The adults lay pale orange-yellow eggs near the base of the plant and the larvae feed on plant roots. This is when they are the most destructive and do the most damage.

What to Do

This week, check your crops for beetles early in the day when they are slow and can be knocked into a pail of soapy water and drowned.

Neem oil also works and can be purchased at the big box stores and applied according to label instructions.

Also check near the base of plants for the eggs and remove any you find before they emerge and the larvae go into the roots.

Observation is really the best defense in a garden. Trouble found early can be addressed before issues develop.

Squash Bug

To the person who left an insect in the plastic container. It is an adult squash bug. Handpicking is a good method of keeping them out of the garden as there aren’t many organic controls otherwise.

Gardeners Learn New Skills, Enjoy Salsa and Sunshine

4-mcg

We accomplished so much in the garden yesterday and had fun too.

In addition to the usual chores of weeding – so easy with the stirrup hoe – I taught the gardeners how to thin Swiss chard, beets, cucumbers and how to trim tomato leaves to create healthier plants. We also transplanted at the proper spacing for continuous harvest throughout the season. Thank you Roger for your input.

I also planted a giant pumpkin. It doesn’t look giant now, but it was planted in a mix of composted cow manure and soil and I have high hopes. 3-mcg

The trellises for our vining plants were made by Bob and Gina LeClair and painted in bright colors. Thank you. They are sturdy and colorful. Soon they will be dripping with tomatoes, tomatillos, cucumbers and other climbers. 5mcg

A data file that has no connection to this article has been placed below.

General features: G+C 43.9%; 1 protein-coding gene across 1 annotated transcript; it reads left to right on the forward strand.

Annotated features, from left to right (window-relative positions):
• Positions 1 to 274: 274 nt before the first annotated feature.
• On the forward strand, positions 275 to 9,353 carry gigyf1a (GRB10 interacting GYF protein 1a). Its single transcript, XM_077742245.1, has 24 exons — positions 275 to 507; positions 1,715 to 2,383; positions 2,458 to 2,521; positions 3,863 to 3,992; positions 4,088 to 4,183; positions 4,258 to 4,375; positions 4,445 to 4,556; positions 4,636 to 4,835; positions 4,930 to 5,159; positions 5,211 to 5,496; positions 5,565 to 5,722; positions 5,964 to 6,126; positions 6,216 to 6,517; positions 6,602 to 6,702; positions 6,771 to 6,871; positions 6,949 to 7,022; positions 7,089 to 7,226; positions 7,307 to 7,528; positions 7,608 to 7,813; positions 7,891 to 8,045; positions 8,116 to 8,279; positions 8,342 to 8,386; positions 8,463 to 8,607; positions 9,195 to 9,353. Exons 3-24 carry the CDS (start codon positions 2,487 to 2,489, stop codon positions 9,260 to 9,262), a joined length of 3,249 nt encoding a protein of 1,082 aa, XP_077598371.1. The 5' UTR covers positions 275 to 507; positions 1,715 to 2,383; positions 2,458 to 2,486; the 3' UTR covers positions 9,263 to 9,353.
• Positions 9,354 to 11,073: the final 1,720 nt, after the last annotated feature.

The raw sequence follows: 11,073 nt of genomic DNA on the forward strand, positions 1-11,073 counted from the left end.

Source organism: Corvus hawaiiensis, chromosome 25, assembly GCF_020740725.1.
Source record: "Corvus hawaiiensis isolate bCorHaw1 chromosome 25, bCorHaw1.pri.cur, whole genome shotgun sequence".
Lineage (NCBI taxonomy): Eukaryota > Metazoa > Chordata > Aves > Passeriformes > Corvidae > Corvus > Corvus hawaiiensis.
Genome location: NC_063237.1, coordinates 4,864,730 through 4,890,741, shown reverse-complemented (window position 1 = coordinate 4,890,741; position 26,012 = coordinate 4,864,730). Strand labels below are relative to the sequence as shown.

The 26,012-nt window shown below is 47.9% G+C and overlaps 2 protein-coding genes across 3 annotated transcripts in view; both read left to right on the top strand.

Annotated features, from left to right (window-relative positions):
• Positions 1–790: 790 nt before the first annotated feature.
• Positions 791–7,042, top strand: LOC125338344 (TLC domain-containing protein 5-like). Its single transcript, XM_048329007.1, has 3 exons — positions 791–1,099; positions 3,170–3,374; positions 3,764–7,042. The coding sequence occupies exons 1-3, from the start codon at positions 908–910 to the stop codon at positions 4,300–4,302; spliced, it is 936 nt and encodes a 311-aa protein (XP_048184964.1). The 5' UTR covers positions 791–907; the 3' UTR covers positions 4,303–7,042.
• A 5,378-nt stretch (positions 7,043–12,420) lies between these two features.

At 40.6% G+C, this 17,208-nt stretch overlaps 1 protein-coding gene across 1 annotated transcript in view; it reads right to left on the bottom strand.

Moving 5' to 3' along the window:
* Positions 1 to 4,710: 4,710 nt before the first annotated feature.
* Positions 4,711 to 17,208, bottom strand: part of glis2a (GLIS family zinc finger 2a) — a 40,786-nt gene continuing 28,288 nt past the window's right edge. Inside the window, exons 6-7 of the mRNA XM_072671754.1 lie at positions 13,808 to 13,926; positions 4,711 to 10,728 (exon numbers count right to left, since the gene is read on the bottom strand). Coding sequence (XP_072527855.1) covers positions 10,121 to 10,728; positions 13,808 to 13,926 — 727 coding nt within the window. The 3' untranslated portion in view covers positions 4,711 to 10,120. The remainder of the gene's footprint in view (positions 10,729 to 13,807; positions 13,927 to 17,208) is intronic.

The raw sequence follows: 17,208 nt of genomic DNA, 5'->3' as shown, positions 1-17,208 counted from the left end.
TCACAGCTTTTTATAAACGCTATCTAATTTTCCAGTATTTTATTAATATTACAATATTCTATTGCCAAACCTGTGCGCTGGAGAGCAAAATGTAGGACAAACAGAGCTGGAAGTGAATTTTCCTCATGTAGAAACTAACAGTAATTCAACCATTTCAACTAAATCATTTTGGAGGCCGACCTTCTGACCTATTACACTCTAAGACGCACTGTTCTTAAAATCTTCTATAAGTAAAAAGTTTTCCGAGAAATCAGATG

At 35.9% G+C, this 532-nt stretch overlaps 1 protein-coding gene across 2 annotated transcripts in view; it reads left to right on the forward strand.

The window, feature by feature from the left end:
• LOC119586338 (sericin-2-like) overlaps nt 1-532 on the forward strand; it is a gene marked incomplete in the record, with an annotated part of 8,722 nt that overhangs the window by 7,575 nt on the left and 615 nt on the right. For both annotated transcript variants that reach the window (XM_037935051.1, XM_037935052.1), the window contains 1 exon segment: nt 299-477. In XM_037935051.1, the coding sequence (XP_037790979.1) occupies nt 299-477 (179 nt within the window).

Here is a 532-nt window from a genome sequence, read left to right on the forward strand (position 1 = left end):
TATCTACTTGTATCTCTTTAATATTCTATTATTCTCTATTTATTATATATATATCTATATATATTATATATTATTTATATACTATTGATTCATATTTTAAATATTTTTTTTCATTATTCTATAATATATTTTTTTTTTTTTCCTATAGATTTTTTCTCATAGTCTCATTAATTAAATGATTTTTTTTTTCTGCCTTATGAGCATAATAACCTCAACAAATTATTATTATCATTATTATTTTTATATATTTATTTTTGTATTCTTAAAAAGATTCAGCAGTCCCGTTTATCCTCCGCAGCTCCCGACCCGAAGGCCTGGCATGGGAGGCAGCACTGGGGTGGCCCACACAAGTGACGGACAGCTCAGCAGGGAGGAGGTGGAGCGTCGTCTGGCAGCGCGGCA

Bill was there building teepee trellises for his tomatoes. Basically, you take three sticks and tie the tops of them together to form a support for all the juicy, red tomatoes we will have in the months to come. Bill MCGbill2mcg

Fran brought a jar of home-made salsa. Yummy. The ingredients came from her garden last season and she made and preserved the salsa. It was delicious. And best of all, Fran has agreed to teach us all how to make it when peppers, tomatoes and tomatillos ripen. Believe me, you won’t want to miss that demonstration.

The insects we covered in the lecture were aphids, flea beetles, squash bug and squash vine borer. Aphids and flea beetles are in the garden. If you find aphids in your plot – look on the underside of leaves – use a spray of water to dislodge the aphids. This should do it.

Flea beetles can be dealt with by knocking them into soapy water, spraying them with water with a drop of dish detergent added, or using a spray of tomato leaf water which is made by shredding two cups of tomato leaves in an equal amount of water and letting it sit overnight. In the morning, remove the leaves, and add a second cup of water. Strain into a spray bottle. I have read this works because tomato plants contain alkaloids in their leaves. When this compound is released through shredding and added to water, the spray becomes effective in flea beetle and aphid control.

Squash bugs and squash vine borer are more difficult. We haven’t seen them in the garden but mid-June is when they show up, lay eggs and do their damage. Be observant. If you find eggs near the base of squash, pumpkins, etc. remove them with your fingers and throw them away. It is the best way to keep our garden healthy.

If you don’t know these insects, come to the next meeting!

The group will meet next Thursday at 4 p.m. PLEASE NOTE Starting June 25th, we will meet at 11 a.m. Tuesdays since school will no longer be in session.

All community gardeners are invited to attend the lecture and work alongside other gardeners. It is a wonderful opportunity to ask questions of a master gardener and learn how to grow food.

I hope to see you next Thursday at 4 p.m.

Natalie